Following the completion of Noel Redding original that he had written about hippies titled, "She's So Fine". It featured back-ground vocals that were performed by Jimi Hendrix and Mitch Mitchell; Redding later recalled that Hendrix was enthusiastic to record the song because it was written in A with an open G chord that he enjoyed playing.[2] They achieved a working master on the 23rd take, over which Redding overdubbed his lead vocal.[2][nb 1] The band also made initial recordings of what would become "If Six was Nine", using the working titles of "Section A" and "Section B" to identify its two distinct segments.[2] During a session that took place the following day, Hendrix and Mitchell improved "Section B", now titled "Symphony of Experience", by re-recording most of their guitar and drum parts. A reduction mix prepared by Kramer made room for additional overdubs, including Hendrix's lead vocal, backing vocals, and a percussion effect created by Chandler, Hendrix, and guests Graham Nash and Gary Leeds stomping their feet on a drum platform. As an additional oddity, Hendrix played a recorder on the track, achieving what they considered a satisfactory sound despite his complete lack of formal training with the instrument.[4][nb 2] Also recorded during these sessions was the experimental track "EXP".[6] In the span of two days, the group recorded basic tracks for seven compositions, though only three of them were included on the album.[6]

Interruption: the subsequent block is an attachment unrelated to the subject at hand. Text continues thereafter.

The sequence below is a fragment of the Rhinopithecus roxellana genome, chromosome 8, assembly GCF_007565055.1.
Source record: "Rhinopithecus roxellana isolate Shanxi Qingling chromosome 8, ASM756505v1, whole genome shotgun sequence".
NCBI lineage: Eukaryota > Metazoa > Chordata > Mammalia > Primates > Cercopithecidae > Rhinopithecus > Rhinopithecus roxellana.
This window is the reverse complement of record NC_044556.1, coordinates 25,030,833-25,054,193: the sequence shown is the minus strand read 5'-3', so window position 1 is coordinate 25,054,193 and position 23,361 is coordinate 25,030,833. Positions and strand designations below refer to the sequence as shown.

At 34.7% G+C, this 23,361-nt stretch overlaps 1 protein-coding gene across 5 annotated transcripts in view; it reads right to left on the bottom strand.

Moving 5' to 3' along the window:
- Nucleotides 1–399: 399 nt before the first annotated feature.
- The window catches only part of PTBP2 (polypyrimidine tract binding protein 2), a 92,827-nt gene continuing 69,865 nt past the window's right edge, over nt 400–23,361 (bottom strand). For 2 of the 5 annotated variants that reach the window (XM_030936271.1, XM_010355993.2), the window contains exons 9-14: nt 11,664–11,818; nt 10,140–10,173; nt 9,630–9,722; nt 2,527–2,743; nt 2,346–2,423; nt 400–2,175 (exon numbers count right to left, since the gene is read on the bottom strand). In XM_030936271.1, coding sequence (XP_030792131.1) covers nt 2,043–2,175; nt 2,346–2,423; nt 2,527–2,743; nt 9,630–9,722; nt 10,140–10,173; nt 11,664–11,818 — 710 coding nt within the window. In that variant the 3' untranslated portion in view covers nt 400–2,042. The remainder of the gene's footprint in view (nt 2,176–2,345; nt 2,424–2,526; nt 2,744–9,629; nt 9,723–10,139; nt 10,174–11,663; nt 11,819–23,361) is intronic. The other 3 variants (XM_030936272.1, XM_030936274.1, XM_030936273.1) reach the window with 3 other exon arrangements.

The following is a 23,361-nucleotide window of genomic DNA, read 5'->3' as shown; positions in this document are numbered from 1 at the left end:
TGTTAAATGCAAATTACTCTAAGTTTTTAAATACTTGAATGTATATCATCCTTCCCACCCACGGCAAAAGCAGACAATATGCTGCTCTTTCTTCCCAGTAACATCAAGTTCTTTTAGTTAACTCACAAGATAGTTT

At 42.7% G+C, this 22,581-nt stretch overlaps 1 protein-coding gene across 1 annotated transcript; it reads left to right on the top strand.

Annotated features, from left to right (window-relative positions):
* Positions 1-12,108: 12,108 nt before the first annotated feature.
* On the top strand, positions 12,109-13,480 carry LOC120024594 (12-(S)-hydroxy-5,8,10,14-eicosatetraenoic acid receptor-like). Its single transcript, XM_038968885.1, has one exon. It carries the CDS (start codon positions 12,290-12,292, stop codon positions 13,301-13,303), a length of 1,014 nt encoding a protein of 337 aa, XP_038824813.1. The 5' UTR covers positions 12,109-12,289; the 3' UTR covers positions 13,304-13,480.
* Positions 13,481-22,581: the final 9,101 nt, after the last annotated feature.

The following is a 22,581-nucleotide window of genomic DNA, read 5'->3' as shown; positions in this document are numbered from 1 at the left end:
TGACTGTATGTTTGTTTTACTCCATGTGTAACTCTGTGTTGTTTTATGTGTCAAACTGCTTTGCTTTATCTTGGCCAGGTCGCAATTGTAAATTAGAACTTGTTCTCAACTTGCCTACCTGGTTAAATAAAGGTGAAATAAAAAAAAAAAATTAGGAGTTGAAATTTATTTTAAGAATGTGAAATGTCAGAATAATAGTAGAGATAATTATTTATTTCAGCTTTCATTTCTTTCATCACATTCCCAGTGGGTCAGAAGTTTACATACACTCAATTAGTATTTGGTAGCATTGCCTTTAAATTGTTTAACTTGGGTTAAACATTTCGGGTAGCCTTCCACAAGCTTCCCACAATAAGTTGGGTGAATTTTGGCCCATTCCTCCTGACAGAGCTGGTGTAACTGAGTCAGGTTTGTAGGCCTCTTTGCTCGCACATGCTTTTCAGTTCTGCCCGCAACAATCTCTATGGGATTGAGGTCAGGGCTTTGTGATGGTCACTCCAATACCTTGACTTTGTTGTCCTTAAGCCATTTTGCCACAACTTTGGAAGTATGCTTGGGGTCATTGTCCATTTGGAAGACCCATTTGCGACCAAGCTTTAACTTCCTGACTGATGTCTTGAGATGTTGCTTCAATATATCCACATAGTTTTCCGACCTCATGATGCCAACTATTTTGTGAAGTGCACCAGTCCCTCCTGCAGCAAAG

"I would fill the four basic tracks with stereo drums on two of the channels, the bass on the third, and Jimi's rhythm guitar on the fourth. From there, Chandler and I would mix this down to two tracks on another four-track recorder, giving us two more tracks to put on whatever we wanted, which usually included Jimi's lead guitar and vocals as well as backing vocals and some additional percussion."[7]

On May 9, the Experience reconvened at Olympic with Chandler, Kramer, and Chkiantz. Hendrix had been curious about a harpsichord that was stored in the facility's Studio A, so on this day he sat at the instrument and began writing "The Burning of the Midnight Lamp", a song that became the fourth UK single for the Experience. Hendrix attempted four takes before stopping for the day, producing a rough demo that was approximately a minute and a half in length.[4] On May 10, the band performed their latest single, "The Wind Cries Mary", on the BBC television program Top of the Pops.[8]